Tuesday, November 03, 2009

Pile It On!

Cross-posted from my Intro to Ethics course blog:

In Chapter 3 of The Ethics of Climate Change, James Garvey looks at the difficulties with assigning responsibility for the current climate change crisis. He identifies it as a sort of sorites paradox, also called the paradox of the heap.

The general idea is that when something is made up of many, many little things, it's difficult (if not logically impossible) to say that just one of those little things is what makes the big thing itself or, in another context, if very many minor actions cause something, then each of the individual causes is too minor to bother with calling it the cause of the major effect.

For example, if you have a few grains of sand, then it's not a heap, but if you have millions of grains of sand, it's definitely a heap. Say I take a heap of sand and start removing one grain at a time, at what point is the heap no longer a heap?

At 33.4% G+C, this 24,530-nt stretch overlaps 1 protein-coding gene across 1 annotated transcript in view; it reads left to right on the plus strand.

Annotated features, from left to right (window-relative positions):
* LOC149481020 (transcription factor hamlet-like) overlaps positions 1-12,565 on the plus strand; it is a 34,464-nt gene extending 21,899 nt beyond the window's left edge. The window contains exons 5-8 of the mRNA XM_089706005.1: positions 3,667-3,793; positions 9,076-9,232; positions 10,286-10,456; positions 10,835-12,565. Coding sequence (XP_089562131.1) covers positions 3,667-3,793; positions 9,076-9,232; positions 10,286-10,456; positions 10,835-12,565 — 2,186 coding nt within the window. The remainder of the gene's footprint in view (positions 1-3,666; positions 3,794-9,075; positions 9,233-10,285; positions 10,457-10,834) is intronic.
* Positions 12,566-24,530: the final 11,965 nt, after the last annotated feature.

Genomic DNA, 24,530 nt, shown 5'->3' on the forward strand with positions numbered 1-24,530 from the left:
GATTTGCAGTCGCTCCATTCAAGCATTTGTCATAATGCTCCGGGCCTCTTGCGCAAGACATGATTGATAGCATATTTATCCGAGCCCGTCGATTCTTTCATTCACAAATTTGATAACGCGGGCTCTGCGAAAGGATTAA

In the context of climate change, Garvey points out that what seems to absolve us individually from responsibility is that none of our individual actions is really contributing very much at all to the climate problem. In fact, this reason is sometimes given as a reason for inaction because if just one person stops adding to cumulative greenhouse gas emissions, that individual restraint won't do much of anything to curb the problem. However, since the heap is made up of individuals, the only way to face up to the problem is to somehow address the collective.

Here's a somewhat weird comic about the sorites paradox. Or maybe it's really about something else...

Source: Dinosaur Comics

1 comment:

Noumena said...

This is barely relevant:

Have you heard of Arthur Petersen? He's a Dutch climatologist and philosopher of scientist who works on uncertainty/underdetermination and values-in-science issues in climate change debates. I think I'm going to use some of his papers as a case study for my Science and Values unit in Intro (we're reading Duhem, Kitcher, Longino, and now Petersen). His web page is here.